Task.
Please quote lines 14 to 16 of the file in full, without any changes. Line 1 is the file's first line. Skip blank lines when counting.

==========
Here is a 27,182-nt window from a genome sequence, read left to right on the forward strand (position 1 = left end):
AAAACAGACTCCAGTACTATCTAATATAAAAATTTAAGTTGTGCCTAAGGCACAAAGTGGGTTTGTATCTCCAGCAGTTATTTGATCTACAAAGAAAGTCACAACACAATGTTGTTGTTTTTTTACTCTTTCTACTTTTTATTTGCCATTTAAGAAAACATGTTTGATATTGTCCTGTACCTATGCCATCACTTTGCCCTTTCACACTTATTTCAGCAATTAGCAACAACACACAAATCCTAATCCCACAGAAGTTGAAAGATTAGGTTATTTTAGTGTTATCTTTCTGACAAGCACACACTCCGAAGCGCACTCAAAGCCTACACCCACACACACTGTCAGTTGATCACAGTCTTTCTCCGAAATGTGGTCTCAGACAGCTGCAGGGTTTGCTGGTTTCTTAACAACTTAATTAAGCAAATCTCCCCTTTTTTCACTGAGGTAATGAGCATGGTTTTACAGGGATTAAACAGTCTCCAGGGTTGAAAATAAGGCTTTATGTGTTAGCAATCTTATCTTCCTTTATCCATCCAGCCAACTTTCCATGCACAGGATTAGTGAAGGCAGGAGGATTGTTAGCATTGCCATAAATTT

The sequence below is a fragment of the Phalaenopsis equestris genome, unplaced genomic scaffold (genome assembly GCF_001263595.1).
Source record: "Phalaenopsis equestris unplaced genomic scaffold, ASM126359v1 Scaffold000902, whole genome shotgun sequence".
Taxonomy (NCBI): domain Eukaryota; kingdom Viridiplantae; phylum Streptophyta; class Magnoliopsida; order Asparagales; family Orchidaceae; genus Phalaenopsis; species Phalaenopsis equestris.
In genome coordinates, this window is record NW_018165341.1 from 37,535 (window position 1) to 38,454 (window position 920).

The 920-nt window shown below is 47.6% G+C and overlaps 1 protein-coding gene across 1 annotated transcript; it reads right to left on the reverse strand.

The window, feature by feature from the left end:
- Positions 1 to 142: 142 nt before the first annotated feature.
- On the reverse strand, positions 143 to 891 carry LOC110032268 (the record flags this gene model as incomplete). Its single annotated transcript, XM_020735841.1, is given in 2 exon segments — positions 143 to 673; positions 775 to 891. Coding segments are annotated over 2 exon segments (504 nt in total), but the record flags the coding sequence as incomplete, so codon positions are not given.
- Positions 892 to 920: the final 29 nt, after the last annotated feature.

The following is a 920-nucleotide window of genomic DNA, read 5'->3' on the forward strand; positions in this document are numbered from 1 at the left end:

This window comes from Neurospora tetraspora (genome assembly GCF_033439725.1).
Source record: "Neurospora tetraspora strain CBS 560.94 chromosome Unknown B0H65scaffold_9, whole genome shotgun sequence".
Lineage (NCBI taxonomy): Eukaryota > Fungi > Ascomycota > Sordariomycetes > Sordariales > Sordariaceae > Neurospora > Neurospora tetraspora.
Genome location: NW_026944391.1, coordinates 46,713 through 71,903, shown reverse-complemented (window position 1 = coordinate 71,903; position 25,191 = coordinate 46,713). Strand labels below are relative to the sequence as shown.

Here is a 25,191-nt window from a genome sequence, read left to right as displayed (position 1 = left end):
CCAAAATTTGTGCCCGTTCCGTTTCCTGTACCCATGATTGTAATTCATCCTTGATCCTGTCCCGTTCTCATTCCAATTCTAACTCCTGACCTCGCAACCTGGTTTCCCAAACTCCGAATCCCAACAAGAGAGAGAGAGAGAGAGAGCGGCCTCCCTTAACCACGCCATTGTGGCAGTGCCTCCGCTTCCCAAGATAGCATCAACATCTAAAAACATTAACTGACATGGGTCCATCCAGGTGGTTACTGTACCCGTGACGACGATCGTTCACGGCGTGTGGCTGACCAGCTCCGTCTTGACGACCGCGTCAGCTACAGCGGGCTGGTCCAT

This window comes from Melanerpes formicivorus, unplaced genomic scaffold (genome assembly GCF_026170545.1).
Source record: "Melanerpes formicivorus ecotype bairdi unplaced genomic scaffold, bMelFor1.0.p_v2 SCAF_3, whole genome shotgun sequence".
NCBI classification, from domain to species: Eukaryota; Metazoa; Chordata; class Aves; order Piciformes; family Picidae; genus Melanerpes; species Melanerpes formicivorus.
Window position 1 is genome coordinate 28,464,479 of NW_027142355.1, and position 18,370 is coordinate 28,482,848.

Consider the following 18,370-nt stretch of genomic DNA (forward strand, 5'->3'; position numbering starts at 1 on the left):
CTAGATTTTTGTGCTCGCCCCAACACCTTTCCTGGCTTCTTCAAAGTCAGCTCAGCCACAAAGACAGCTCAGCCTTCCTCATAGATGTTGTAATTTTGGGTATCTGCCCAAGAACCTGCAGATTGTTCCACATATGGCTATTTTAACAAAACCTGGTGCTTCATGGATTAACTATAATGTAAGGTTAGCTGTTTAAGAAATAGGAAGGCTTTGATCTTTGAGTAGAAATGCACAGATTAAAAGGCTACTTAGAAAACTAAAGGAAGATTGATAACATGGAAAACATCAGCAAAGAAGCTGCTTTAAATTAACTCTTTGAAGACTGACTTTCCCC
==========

Source record: "Neurospora tetraspora strain CBS 560.94 chromosome Unknown B0H65scaffold_9, whole genome shotgun sequence".
Lineage (NCBI taxonomy): Eukaryota > Fungi > Ascomycota > Sordariomycetes > Sordariales > Sordariaceae > Neurospora > Neurospora tetraspora.
Genome location: NW_026944391.1, coordinates 46,713 through 71,903, shown reverse-complemented (window position 1 = coordinate 71,903; position 25,191 = coordinate 46,713). Strand labels below are relative to the sequence as shown.